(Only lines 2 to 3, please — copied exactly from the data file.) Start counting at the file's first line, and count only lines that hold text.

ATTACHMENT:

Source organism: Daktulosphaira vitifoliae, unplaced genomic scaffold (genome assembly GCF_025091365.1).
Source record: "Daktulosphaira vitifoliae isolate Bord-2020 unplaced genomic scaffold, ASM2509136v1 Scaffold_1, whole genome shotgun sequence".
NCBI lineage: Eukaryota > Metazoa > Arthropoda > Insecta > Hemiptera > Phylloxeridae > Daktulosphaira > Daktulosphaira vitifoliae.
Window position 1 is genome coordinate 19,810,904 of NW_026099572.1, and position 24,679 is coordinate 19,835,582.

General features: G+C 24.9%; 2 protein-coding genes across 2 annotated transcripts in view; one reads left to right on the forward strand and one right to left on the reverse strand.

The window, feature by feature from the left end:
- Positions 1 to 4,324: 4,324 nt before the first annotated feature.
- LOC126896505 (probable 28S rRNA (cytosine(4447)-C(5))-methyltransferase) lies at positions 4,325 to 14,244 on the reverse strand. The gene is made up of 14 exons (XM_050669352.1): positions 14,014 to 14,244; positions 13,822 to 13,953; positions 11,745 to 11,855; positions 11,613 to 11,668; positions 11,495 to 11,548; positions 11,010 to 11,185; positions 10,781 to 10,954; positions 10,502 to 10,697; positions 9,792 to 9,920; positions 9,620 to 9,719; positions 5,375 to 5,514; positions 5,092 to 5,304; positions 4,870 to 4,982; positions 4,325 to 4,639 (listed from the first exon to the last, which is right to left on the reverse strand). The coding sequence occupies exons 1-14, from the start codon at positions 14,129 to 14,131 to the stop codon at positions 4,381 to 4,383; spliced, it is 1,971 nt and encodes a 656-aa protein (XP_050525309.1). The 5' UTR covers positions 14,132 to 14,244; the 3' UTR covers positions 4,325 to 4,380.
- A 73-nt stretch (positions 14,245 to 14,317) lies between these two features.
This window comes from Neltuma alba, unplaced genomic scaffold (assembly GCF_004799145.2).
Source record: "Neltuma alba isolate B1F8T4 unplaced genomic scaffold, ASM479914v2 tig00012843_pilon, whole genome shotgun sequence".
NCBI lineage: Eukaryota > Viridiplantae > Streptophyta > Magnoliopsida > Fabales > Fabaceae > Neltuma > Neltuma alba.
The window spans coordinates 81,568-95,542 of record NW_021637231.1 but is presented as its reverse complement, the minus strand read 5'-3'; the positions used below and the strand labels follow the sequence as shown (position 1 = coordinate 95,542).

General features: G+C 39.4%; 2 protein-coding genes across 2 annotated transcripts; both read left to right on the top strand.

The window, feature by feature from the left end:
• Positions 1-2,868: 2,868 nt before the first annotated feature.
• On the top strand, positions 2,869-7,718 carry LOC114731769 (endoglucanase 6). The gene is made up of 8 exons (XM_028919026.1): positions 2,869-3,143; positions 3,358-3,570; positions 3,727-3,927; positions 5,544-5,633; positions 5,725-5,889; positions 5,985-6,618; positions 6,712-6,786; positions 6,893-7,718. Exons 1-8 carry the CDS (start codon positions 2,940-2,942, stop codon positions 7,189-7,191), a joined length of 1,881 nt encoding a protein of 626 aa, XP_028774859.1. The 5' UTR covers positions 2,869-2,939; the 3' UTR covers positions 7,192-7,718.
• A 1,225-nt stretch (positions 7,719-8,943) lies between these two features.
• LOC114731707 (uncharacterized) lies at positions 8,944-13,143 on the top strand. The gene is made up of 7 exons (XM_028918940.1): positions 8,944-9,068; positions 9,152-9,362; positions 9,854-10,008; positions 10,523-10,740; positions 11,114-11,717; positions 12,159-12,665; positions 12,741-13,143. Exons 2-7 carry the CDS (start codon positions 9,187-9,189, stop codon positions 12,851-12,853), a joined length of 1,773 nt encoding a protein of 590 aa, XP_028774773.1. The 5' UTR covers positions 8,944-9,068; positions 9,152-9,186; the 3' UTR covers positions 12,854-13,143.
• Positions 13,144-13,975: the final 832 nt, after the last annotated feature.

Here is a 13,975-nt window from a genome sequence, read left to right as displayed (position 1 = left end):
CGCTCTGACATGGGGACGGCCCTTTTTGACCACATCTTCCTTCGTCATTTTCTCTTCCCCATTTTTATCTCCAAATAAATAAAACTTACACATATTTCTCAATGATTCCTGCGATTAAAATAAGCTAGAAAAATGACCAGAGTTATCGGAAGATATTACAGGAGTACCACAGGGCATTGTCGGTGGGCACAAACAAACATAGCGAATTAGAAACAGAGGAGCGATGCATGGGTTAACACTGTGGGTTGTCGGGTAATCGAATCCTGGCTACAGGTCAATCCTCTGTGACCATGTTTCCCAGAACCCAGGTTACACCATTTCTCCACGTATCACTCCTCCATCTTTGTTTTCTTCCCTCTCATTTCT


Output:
Source record: "Daktulosphaira vitifoliae isolate Bord-2020 unplaced genomic scaffold, ASM2509136v1 Scaffold_1, whole genome shotgun sequence".
NCBI lineage: Eukaryota > Metazoa > Arthropoda > Insecta > Hemiptera > Phylloxeridae > Daktulosphaira > Daktulosphaira vitifoliae.